|Canad Inns Stadium|
|Location||1465 Maroons Road |
Winnipeg, Manitoba, R3G 0L6
|Broke ground||November 1952|
|Opened||Aug 14, 1953|
|Owner||City of Winnipeg|
|Operator||Winnipeg Blue Bombers|
|Surface||AstroPlay 2003 - 2011|
AstroTurf 1988 to 2002
Grass 1953 to 1987
|Architect||Moody and Moore|
|Former names||Winnipeg Stadium (1953-2000)|
|Tenants||Winnipeg Blue Bombers (CFL) (1953-2011) |
Winnipeg Goldeyes (NL) (1994-1998)
Winnipeg Whips (IL) (1970-1971)
Winnipeg Goldeyes (NL) (1953-1964)
|Capacity||Canadian football: 29,533 (44,784 with temporary seating)|
Canad Inns Stadium (formerly Winnipeg Stadium) is a Canadian football stadium located north of Polo Park Shopping Centre in Winnipeg, Manitoba. The Stadium, whose naming rights are owned by the locally based hotel chain Canad Inns, was opened in 1953 and in its current configuration, seats 29,533 for football. It was the home of the Winnipeg Blue Bombers of the CFL from 1953 to 2011 and the Winnipeg Rifles of the Prairie Football Conference, and prevously home to various incarnations of the Winnipeg Goldeyes and Winnipeg Whips (AAA Montreal Expos farm team) baseball teams.
History[edit | edit source]
During the Blue Bombers' early years, the team played at Osborne Stadium, a much smaller venue located near the Manitoba Legislative Buildings. The fast passing-dominated play of Bombers quarterback Jack Jacobs dramatically increased attendance at Blue Bombers game and precipitated the need for a new, larger stadium.
In the wake of several unsuccessful proposals for a new stadium, a plan for the construction of a new 15,700 seat home for the Blue Bombers in the Polo Park district was approved by the City of Winnipeg in 1952. The stadium was officially opened on August 14, 1953, with a fundraising gala to benefit the Winnipeg Unit of the Shriners Hospitals for Children. Foster Hewitt served as the master of ceremonies as 12,000 spectators watched an array of Shriners, athletes, politicians, and Hollywood actress Corinne Calvet inaugurate the stadium. The following night, the Winnipeg Blue Bombers played the first football game at the new facility against the Ottawa Rough Riders. The stadium became known as "the house that Jack built" in recognition of the contributions of Jack Jacobs.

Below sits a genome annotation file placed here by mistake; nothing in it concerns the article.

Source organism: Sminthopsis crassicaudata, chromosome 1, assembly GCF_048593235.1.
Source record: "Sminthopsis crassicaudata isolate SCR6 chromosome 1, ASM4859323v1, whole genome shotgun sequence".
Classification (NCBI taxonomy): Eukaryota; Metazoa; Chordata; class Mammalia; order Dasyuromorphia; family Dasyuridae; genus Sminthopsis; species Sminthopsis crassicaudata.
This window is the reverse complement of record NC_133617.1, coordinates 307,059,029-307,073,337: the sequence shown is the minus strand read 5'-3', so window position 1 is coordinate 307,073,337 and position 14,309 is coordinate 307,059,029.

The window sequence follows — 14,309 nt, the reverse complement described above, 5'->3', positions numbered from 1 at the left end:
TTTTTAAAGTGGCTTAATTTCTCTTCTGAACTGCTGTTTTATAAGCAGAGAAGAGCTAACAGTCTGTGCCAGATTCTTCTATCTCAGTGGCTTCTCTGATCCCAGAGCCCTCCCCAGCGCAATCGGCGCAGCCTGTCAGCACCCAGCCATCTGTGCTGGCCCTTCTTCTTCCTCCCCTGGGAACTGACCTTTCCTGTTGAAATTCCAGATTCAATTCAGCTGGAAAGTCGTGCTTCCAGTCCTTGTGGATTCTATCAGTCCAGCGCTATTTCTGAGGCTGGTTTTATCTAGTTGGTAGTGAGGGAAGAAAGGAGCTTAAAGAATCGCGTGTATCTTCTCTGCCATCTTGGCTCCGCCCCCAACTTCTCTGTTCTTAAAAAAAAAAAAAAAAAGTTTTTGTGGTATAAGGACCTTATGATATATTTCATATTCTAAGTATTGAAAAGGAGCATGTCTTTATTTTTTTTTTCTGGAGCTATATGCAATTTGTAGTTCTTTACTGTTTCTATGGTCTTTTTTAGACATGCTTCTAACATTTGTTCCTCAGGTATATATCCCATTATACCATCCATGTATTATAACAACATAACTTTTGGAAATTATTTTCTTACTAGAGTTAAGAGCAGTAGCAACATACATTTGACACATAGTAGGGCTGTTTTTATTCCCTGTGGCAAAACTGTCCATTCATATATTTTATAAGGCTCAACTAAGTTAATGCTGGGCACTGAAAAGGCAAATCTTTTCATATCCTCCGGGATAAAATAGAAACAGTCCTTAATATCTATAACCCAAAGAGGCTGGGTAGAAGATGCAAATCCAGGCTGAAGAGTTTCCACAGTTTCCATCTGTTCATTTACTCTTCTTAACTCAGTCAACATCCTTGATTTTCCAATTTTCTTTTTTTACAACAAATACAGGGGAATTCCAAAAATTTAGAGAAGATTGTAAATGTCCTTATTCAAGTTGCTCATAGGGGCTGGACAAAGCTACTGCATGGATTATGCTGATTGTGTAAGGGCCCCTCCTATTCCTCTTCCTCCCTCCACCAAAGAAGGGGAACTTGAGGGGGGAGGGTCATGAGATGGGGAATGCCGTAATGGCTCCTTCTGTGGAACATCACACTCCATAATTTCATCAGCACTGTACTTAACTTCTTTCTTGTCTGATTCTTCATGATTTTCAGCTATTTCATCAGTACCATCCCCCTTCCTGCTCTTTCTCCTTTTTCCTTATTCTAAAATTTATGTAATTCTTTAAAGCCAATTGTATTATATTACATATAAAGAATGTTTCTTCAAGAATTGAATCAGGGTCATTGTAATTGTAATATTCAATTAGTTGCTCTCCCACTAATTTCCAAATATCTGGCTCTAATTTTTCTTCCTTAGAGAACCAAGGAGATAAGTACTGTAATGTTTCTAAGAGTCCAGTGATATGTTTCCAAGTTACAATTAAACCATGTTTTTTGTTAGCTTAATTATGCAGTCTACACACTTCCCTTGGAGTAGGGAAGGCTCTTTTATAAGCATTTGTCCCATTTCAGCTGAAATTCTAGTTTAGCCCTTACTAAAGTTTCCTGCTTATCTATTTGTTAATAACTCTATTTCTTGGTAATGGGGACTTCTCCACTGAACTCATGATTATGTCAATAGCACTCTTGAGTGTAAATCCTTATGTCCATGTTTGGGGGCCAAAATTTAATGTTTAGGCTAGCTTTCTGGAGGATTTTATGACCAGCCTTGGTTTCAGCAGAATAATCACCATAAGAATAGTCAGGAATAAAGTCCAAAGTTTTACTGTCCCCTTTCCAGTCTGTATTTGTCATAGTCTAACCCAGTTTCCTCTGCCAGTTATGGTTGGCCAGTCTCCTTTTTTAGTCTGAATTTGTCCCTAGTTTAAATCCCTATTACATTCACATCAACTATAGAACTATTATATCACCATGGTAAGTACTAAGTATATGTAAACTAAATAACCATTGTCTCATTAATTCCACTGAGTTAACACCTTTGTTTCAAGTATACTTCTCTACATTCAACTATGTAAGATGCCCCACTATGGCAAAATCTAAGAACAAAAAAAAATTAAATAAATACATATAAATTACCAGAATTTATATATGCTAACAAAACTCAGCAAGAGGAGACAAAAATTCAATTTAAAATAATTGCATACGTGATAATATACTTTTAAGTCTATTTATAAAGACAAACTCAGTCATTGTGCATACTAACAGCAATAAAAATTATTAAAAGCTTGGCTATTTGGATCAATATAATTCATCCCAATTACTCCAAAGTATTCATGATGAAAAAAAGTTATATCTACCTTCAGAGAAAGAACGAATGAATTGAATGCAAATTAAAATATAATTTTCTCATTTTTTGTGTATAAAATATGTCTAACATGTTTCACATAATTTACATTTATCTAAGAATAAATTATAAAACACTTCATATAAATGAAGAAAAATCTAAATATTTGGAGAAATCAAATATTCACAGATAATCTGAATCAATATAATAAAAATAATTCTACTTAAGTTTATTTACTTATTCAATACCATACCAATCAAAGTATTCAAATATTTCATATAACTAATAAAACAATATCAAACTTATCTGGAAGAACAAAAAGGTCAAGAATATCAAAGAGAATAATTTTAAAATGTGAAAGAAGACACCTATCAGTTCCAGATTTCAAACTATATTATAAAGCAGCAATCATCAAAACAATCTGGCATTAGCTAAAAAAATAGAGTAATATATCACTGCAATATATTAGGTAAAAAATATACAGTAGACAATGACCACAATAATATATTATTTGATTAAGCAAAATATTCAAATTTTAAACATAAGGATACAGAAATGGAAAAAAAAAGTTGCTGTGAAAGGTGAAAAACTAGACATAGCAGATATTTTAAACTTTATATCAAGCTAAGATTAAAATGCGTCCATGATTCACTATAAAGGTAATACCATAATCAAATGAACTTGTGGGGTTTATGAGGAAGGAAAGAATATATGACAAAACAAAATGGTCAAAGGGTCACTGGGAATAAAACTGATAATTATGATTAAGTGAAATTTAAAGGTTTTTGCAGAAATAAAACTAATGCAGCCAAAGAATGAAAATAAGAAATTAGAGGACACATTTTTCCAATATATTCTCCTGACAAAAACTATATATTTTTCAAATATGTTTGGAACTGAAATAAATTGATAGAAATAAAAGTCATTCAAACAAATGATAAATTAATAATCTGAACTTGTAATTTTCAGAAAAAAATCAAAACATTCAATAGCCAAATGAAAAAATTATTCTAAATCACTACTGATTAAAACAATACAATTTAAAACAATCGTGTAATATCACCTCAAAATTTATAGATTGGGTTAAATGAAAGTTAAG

The on-field success of the Blue Bombers and their growing fan base led to numerous expansions of the facility beginning in 1954, when capacity was raised to 17,995. Of those seats, only 10,166 were on permanent concrete grandstands, with the remainder being temporary seating in the stadium corners. Further additions included the construction of new north end-zone seating in 1966 and expansion of the west side grandstands, including a new upper deck, in 1972. In 1978, the east side grandstands were expanded, with a new upper deck, raising capacity to 32,946. Seats were also added in 1987 when the Stadium was configured to accommodate baseball, at which point its capacity peaked at 33,675. Astroturf was installed in time for the 1988 season which the team welcomed with a Grey Cup victory that year in Ottawa at Lansdowne Park with Sean Salisbury at quarterback. The Stadium's seating capacity remained at that level until 1999, when lower deck benches were replaced by theatre-style seats, the press boxes were enlarged and a club lounge added. Following renovations, seating capacity was reduced to 29,533, the figure at which it stands today.